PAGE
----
Going to the next lowest number of children, we see that there are two mothers with three children. Separately, these would have rankings of five and six. And if we take the average of these two ranks, we get 5.5.

The next lowest number of children in our table is four. And we see that there is only one instance of four children. So this has the seventh rank. And lastly, five children gets a rank of eight.

It’s the numbers in these two rows, the rankings of the mother’s age and the children’s age, that are compared using Spearman’s correlation coefficient. Effectively, the coefficient measures how closely matched these rankings are across the two different variables.

We can create a measure of that difference, 𝑑 sub 𝑖. It equals the difference between the rank of the mother’s age and the number of children. To calculate 𝑑 sub 𝑖 for a given data point, we subtract 𝑅 sub 𝐶 from 𝑅 sub 𝐴. One minus 3.5 is negative 2.5. Then, two minus 1.5 is 0.5. Three minus 1.5 is 1.5, and so on down the row.

As an aside, notice that there’s just one data point for which the ranking of the mother’s age agrees perfectly with the ranking of number of children. In general, the more often this happens for a data set, the more often that the ranking of the two different variables involved agrees, the closer Spearman’s correlation coefficient is to positive one.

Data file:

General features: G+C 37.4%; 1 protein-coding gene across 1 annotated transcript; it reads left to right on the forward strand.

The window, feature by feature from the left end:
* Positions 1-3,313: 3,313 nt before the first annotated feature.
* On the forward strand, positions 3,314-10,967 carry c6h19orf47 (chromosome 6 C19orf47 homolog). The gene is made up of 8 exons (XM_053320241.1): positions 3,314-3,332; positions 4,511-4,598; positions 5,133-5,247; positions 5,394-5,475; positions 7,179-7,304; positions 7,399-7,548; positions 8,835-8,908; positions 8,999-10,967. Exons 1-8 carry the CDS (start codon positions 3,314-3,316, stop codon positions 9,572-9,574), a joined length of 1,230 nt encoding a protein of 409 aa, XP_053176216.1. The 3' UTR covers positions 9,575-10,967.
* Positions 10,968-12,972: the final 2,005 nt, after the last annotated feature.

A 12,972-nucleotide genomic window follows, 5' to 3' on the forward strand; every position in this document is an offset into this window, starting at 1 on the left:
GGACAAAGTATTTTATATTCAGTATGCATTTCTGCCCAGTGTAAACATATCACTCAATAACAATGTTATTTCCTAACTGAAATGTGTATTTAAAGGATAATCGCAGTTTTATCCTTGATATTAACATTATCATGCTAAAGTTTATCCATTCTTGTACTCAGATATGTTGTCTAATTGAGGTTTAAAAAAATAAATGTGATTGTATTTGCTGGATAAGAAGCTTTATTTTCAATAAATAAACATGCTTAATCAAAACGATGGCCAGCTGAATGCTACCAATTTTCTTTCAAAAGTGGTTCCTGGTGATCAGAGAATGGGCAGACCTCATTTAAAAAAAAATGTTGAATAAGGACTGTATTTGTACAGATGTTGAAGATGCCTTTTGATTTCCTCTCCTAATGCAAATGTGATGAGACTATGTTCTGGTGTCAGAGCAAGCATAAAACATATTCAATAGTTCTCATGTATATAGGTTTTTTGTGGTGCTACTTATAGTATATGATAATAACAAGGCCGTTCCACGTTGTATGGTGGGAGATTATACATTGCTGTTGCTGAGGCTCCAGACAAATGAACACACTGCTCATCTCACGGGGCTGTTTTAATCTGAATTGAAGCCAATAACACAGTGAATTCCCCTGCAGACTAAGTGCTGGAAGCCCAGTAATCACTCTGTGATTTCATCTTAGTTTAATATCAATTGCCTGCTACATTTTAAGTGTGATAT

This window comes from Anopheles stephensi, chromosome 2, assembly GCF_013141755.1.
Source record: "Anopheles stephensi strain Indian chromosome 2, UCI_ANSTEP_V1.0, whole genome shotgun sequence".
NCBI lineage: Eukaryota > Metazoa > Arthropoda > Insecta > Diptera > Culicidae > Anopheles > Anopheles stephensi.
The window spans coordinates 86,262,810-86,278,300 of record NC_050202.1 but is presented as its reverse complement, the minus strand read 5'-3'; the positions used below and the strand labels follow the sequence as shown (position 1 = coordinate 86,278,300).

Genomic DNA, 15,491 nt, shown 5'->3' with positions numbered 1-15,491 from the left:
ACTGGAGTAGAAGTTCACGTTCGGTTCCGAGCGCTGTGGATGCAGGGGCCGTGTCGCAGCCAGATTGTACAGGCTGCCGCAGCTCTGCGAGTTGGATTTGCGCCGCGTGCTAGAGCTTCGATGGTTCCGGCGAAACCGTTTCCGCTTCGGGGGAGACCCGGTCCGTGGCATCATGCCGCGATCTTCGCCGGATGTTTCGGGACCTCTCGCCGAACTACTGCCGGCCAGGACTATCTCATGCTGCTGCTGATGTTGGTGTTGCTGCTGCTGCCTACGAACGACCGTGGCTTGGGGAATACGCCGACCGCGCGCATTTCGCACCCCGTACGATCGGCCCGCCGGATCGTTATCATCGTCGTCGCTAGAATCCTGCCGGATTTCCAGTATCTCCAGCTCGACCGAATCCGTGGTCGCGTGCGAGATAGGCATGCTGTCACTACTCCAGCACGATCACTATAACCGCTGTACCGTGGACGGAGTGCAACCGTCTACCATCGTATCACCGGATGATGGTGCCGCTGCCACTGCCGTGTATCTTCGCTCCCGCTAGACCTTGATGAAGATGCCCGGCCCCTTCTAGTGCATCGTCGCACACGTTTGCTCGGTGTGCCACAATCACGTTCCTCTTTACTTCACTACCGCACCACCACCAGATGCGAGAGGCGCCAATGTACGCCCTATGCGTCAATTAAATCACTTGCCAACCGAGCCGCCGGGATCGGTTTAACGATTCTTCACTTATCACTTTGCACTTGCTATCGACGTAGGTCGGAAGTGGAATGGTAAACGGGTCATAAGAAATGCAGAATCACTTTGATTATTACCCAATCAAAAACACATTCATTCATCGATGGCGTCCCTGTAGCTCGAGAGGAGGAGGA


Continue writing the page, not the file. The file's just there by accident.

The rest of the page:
Regarding that coefficient, let’s clear some space at the top of our screen and write out the mathematical equation for this coefficient. Often symbolized 𝑟 sub 𝑠, it equals one minus six times the sum, that’s what this Greek letter Σ means, of the differences between the rankings of our two variables squared all divided by 𝑛, where 𝑛 is the number of data points, times 𝑛 squared minus one.

We see then that to calculate 𝑟 sub 𝑠, we need to know the sum of 𝑑 sub 𝑖 squared and 𝑛. 𝑛 is the number of data points. So in our case, we have one, two, three, four, five, six, seven, eight of those. So 𝑛 equals eight. And to calculate the sum of 𝑑 sub 𝑖 squared, let’s make one last row to our table. In this row, we’re going to calculate 𝑑 sub 𝑖 squared for each 𝑑 sub 𝑖 value. By way of example, for our first data point, negative 2.5 squared gives us 6.25. Then 0.5 squared gives us 0.25, and so on down the line.

Note that since we’re squaring our 𝑑 sub 𝑖 values to get this row, all of these values are nonnegative. To calculate the sum of 𝑑 sub 𝑖 squared, we take all the values in this row and we add them together. Doing that gives us 12.5. Knowing this, we can write an expression for our correlation coefficient using our sum of 𝑑 sub 𝑖 squared and 𝑛-values. Entering this expression on our calculator, we find a result of 0.85119 and so on.

We recall though that we want to give our answer to three decimal places. If we look at the number in the fourth decimal place, we see that it’s one, which is less than five, which means that rounding to three decimal places will keep this digit the same. Spearman’s correlation coefficient then rounded to three decimal places is 0.851.